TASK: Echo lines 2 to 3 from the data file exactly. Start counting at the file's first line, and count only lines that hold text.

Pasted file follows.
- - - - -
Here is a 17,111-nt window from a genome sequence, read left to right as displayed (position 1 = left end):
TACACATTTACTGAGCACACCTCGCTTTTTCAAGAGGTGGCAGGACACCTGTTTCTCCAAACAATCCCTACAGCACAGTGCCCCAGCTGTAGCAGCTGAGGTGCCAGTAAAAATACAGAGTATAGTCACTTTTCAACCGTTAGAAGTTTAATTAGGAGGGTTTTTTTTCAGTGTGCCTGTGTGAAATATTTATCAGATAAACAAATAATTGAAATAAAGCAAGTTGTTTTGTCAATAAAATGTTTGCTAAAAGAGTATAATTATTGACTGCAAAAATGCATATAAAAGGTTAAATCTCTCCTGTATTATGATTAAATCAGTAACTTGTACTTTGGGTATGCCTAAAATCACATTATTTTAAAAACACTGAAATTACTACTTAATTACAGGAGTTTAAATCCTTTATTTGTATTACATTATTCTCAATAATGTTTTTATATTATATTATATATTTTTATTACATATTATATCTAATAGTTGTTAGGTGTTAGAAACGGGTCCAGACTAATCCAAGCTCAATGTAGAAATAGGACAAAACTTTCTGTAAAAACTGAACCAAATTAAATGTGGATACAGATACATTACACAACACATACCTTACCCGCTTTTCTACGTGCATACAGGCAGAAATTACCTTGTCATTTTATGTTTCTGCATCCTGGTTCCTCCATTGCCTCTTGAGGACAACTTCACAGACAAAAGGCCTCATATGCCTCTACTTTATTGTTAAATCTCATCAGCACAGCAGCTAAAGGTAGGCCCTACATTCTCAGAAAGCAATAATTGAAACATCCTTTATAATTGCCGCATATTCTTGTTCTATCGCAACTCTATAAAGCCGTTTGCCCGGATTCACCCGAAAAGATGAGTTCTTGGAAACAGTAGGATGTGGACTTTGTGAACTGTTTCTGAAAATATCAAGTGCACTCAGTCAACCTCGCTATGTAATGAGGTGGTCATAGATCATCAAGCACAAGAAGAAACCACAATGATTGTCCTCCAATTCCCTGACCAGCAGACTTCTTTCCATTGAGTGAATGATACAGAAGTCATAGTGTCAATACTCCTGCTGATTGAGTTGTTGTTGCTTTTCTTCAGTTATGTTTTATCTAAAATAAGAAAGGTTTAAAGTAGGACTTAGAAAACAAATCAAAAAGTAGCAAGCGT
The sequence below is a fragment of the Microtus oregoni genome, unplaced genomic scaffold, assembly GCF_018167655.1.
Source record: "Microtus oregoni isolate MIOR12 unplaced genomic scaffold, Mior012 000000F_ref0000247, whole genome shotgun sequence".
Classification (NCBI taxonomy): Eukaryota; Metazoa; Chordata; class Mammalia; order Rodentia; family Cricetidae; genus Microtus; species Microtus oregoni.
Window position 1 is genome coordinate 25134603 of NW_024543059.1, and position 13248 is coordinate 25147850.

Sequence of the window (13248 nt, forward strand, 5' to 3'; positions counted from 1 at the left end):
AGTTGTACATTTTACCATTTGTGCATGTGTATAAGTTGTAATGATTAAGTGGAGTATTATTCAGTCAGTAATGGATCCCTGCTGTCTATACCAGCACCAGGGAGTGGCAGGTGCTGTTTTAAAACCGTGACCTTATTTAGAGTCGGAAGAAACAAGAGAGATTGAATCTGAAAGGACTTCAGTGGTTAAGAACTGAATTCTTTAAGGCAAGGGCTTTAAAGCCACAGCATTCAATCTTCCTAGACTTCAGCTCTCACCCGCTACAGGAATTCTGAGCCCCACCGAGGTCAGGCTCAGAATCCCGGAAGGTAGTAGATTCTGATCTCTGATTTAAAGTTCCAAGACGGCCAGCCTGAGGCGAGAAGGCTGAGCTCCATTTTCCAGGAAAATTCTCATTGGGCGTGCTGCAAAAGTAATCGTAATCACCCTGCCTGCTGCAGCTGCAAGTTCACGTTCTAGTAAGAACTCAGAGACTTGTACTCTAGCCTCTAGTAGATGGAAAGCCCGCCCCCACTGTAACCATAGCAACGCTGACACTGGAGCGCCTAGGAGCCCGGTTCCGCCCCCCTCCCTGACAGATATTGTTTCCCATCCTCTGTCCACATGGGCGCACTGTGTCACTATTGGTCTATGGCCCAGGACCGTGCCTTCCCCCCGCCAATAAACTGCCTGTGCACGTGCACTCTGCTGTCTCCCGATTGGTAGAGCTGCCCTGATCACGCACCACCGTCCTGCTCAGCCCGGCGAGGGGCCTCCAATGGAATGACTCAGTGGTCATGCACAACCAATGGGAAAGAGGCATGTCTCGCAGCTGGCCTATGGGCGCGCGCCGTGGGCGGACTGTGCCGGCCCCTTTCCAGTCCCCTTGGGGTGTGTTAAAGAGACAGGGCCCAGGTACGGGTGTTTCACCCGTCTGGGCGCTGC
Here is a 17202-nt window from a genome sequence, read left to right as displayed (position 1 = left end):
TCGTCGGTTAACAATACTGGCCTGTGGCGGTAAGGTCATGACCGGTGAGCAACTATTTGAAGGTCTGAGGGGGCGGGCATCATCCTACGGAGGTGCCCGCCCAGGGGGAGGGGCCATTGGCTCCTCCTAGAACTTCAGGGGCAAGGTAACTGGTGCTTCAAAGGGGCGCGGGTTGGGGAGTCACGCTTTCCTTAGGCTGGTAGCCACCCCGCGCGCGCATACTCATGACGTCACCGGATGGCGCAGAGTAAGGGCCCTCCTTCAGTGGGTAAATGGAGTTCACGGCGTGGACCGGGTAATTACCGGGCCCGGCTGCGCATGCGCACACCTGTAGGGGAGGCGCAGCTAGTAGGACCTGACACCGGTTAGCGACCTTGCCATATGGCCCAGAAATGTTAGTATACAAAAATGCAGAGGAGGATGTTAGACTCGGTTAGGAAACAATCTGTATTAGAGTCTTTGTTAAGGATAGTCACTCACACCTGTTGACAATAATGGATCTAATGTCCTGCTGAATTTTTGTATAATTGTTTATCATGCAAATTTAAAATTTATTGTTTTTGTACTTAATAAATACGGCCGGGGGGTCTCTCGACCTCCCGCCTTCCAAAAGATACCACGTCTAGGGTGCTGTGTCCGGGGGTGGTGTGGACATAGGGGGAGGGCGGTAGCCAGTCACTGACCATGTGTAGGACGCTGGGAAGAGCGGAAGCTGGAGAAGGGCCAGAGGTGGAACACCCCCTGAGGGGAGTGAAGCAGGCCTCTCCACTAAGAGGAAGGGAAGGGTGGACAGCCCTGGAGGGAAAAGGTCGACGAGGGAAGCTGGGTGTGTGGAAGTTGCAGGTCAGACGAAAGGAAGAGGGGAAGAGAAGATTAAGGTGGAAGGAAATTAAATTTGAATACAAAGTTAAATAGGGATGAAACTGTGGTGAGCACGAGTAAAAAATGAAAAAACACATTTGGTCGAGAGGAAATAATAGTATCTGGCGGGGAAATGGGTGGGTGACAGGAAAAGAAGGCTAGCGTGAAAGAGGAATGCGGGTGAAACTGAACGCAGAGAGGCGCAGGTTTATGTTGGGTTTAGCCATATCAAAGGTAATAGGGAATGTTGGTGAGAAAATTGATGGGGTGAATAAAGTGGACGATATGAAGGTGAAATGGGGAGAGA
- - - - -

TACACATTTACTGAGCACACCTCGCTTTTTCAAGAGGTGGCAGGACACCTGTTTCTCCAAACAATCCCTACAGCACAGTGCCCCAGCTGTAGCAGCTGAGGTGCCAGTAAAAATACAGAGTATAGTCACTTTTCAACCGTTAGAAGTTTAATTAGGAGGGTTTTTTTTCAGTGTGCCTGTGTGAAATATTTATCAGATAAACAAATAATTGAAATAAAGCAAGTTGTTTTGTCAATAAAATGTTTGCTAAAAGAGTATAATTATTGACTGCAAAAATGCATATAAAAGGTTAAATCTCTCCTGTATTATGATTAAATCAGTAACTTGTACTTTGGGTATGCCTAAAATCACATTATTTTAAAAACACTGAAATTACTACTTAATTACAGGAGTTTAAATCCTTTATTTGTATTACATTATTCTCAATAATGTTTTTATATTATATTATATATTTTTATTACATATTATATCTAATAGTTGTTAGGTGTTAGAAACGGGTCCAGACTAATCCAAGCTCAATGTAGAAATAGGACAAAACTTTCTGTAAAAACTGAACCAAATTAAATGTGGATACAGATACATTACACAACACATACCTTACCCGCTTTTCTACGTGCATACAGGCAGAAATTACCTTGTCATTTTATGTTTCTGCATCCTGGTTCCTCCATTGCCTCTTGAGGACAACTTCACAGACAAAAGGCCTCATATGCCTCTACTTTATTGTTAAATCTCATCAGCACAGCAGCTAAAGGTAGGCCCTACATTCTCAGAAAGCAATAATTGAAACATCCTTTATAATTGCCGCATATTCTTGTTCTATCGCAACTCTATAAAGCCGTTTGCCCGGATTCACCCGAAAAGATGAGTTCTTGGAAACAGTAGGATGTGGACTTTGTGAACTGTTTCTGAAAATATCAAGTGCACTCAGTCAACCTCGCTATGTAATGAGGTGGTCATAGATCATCAAGCACAAGAAGAAACCACAATGATTGTCCTCCAATTCCCTGACCAGCAGACTTCTTTCCATTGAGTGAATGATACAGAAGTCATAGTGTCAATACTCCTGCTGATTGAGTTGTTGTTGCTTTTCTTCAGTTATGTTTTATCTAAAATAAGAAAGGTTTAAAGTAGGACTTAGAAAACAAATCAAAAAGTAGCAAGCGT
The sequence below is a fragment of the Microtus oregoni genome, unplaced genomic scaffold, assembly GCF_018167655.1.